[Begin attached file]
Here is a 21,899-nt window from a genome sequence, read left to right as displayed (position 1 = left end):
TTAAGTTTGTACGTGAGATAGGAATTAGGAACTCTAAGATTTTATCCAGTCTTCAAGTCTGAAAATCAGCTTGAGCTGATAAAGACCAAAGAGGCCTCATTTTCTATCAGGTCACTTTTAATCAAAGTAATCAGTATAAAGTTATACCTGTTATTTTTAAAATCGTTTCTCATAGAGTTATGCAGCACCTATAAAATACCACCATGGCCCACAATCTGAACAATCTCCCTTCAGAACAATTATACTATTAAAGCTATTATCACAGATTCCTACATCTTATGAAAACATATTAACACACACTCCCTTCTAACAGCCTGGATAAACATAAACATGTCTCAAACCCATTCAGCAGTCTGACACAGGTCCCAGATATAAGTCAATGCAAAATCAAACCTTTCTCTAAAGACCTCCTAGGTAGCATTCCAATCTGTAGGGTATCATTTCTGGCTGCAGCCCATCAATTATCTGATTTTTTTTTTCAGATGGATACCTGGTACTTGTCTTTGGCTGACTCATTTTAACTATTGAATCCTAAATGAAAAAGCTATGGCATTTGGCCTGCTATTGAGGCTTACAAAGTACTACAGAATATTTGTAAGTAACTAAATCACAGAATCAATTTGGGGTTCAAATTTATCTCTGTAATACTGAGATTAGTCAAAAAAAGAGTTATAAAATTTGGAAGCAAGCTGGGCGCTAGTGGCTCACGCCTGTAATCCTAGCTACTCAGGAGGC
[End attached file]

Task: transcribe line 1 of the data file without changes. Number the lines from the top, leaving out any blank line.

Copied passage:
Here is a 21,899-nt window from a genome sequence, read left to right as displayed (position 1 = left end):